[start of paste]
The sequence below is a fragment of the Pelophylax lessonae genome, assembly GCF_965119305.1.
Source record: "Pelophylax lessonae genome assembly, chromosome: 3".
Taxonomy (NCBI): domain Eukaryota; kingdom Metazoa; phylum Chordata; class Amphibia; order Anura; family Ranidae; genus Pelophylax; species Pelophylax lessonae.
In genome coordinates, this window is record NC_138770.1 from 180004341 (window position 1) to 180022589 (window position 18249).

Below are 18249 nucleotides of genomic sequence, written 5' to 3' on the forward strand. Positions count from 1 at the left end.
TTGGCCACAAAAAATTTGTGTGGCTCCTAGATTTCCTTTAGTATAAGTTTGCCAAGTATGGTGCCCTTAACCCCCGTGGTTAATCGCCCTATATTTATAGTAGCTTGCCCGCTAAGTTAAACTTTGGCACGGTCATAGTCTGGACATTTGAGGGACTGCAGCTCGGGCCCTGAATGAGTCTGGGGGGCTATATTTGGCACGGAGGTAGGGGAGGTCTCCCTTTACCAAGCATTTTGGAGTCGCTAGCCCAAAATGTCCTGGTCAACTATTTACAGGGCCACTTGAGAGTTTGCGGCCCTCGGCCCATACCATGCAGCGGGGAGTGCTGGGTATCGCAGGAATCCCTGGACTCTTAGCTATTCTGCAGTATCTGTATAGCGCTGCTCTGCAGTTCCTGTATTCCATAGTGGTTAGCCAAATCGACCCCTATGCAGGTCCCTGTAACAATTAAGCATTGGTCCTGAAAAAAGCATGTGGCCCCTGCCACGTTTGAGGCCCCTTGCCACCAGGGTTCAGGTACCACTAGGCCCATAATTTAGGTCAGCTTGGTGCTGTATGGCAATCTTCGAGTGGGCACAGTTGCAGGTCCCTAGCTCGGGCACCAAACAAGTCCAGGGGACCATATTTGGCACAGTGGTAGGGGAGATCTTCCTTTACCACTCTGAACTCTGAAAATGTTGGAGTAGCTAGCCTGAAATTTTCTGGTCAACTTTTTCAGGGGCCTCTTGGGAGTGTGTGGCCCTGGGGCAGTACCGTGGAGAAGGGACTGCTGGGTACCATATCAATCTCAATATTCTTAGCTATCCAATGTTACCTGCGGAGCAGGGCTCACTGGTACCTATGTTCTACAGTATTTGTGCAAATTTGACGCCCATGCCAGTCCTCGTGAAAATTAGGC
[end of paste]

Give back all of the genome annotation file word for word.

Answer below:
The sequence below is a fragment of the Pelophylax lessonae genome, assembly GCF_965119305.1.
Source record: "Pelophylax lessonae genome assembly, chromosome: 3".
Taxonomy (NCBI): domain Eukaryota; kingdom Metazoa; phylum Chordata; class Amphibia; order Anura; family Ranidae; genus Pelophylax; species Pelophylax lessonae.
In genome coordinates, this window is record NC_138770.1 from 180004341 (window position 1) to 180022589 (window position 18249).

Below are 18249 nucleotides of genomic sequence, written 5' to 3' on the forward strand. Positions count from 1 at the left end.
TTGGCCACAAAAAATTTGTGTGGCTCCTAGATTTCCTTTAGTATAAGTTTGCCAAGTATGGTGCCCTTAACCCCCGTGGTTAATCGCCCTATATTTATAGTAGCTTGCCCGCTAAGTTAAACTTTGGCACGGTCATAGTCTGGACATTTGAGGGACTGCAGCTCGGGCCCTGAATGAGTCTGGGGGGCTATATTTGGCACGGAGGTAGGGGAGGTCTCCCTTTACCAAGCATTTTGGAGTCGCTAGCCCAAAATGTCCTGGTCAACTATTTACAGGGCCACTTGAGAGTTTGCGGCCCTCGGCCCATACCATGCAGCGGGGAGTGCTGGGTATCGCAGGAATCCCTGGACTCTTAGCTATTCTGCAGTATCTGTATAGCGCTGCTCTGCAGTTCCTGTATTCCATAGTGGTTAGCCAAATCGACCCCTATGCAGGTCCCTGTAACAATTAAGCATTGGTCCTGAAAAAAGCATGTGGCCCCTGCCACGTTTGAGGCCCCTTGCCACCAGGGTTCAGGTACCACTAGGCCCATAATTTAGGTCAGCTTGGTGCTGTATGGCAATCTTCGAGTGGGCACAGTTGCAGGTCCCTAGCTCGGGCACCAAACAAGTCCAGGGGACCATATTTGGCACAGTGGTAGGGGAGATCTTCCTTTACCACTCTGAACTCTGAAAATGTTGGAGTAGCTAGCCTGAAATTTTCTGGTCAACTTTTTCAGGGGCCTCTTGGGAGTGTGTGGCCCTGGGGCAGTACCGTGGAGAAGGGACTGCTGGGTACCATATCAATCTCAATATTCTTAGCTATCCAATGTTACCTGCGGAGCAGGGCTCACTGGTACCTATGTTCTACAGTATTTGTGCAAATTTGACGCCCATGCCAGTCCTCGTGAAAATTAGGC